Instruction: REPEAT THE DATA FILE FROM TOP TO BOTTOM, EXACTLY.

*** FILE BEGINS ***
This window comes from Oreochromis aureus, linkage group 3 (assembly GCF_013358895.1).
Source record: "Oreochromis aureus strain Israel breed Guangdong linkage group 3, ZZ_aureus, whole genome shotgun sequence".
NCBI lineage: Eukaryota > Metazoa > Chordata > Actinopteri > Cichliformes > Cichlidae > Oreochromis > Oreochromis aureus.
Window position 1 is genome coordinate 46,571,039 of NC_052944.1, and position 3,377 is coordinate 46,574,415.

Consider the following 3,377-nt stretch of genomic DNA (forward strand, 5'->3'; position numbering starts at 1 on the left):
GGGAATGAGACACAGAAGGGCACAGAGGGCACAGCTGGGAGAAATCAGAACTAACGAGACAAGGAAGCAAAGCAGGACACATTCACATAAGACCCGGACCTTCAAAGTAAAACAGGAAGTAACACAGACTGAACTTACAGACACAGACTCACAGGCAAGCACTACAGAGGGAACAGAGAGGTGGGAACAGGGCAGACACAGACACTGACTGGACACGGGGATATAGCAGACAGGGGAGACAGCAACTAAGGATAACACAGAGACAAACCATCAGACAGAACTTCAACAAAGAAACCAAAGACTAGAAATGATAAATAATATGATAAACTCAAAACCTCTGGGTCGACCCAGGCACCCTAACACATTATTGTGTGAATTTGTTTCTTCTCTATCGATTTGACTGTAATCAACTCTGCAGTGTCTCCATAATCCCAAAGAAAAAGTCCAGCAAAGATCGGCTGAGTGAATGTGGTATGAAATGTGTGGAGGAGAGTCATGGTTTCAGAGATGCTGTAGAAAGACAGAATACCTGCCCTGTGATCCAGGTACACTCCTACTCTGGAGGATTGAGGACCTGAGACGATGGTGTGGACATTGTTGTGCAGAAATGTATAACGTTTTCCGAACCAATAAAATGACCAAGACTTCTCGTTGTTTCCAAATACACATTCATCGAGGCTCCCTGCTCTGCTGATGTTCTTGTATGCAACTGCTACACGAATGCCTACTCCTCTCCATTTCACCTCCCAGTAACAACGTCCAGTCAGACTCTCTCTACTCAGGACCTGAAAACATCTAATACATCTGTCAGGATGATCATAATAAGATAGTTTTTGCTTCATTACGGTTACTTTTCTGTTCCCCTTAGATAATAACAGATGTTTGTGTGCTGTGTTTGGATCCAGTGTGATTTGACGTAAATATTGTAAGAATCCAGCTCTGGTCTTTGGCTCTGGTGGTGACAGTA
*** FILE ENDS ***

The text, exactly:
This window comes from Oreochromis aureus, linkage group 3 (assembly GCF_013358895.1).
Source record: "Oreochromis aureus strain Israel breed Guangdong linkage group 3, ZZ_aureus, whole genome shotgun sequence".
NCBI lineage: Eukaryota > Metazoa > Chordata > Actinopteri > Cichliformes > Cichlidae > Oreochromis > Oreochromis aureus.
Window position 1 is genome coordinate 46,571,039 of NC_052944.1, and position 3,377 is coordinate 46,574,415.

Consider the following 3,377-nt stretch of genomic DNA (forward strand, 5'->3'; position numbering starts at 1 on the left):
GGGAATGAGACACAGAAGGGCACAGAGGGCACAGCTGGGAGAAATCAGAACTAACGAGACAAGGAAGCAAAGCAGGACACATTCACATAAGACCCGGACCTTCAAAGTAAAACAGGAAGTAACACAGACTGAACTTACAGACACAGACTCACAGGCAAGCACTACAGAGGGAACAGAGAGGTGGGAACAGGGCAGACACAGACACTGACTGGACACGGGGATATAGCAGACAGGGGAGACAGCAACTAAGGATAACACAGAGACAAACCATCAGACAGAACTTCAACAAAGAAACCAAAGACTAGAAATGATAAATAATATGATAAACTCAAAACCTCTGGGTCGACCCAGGCACCCTAACACATTATTGTGTGAATTTGTTTCTTCTCTATCGATTTGACTGTAATCAACTCTGCAGTGTCTCCATAATCCCAAAGAAAAAGTCCAGCAAAGATCGGCTGAGTGAATGTGGTATGAAATGTGTGGAGGAGAGTCATGGTTTCAGAGATGCTGTAGAAAGACAGAATACCTGCCCTGTGATCCAGGTACACTCCTACTCTGGAGGATTGAGGACCTGAGACGATGGTGTGGACATTGTTGTGCAGAAATGTATAACGTTTTCCGAACCAATAAAATGACCAAGACTTCTCGTTGTTTCCAAATACACATTCATCGAGGCTCCCTGCTCTGCTGATGTTCTTGTATGCAACTGCTACACGAATGCCTACTCCTCTCCATTTCACCTCCCAGTAACAACGTCCAGTCAGACTCTCTCTACTCAGGACCTGAAAACATCTAATACATCTGTCAGGATGATCATAATAAGATAGTTTTTGCTTCATTACGGTTACTTTTCTGTTCCCCTTAGATAATAACAGATGTTTGTGTGCTGTGTTTGGATCCAGTGTGATTTGACGTAAATATTGTAAGAATCCAGCTCTGGTCTTTGGCTCTGGTGGTGACAGTA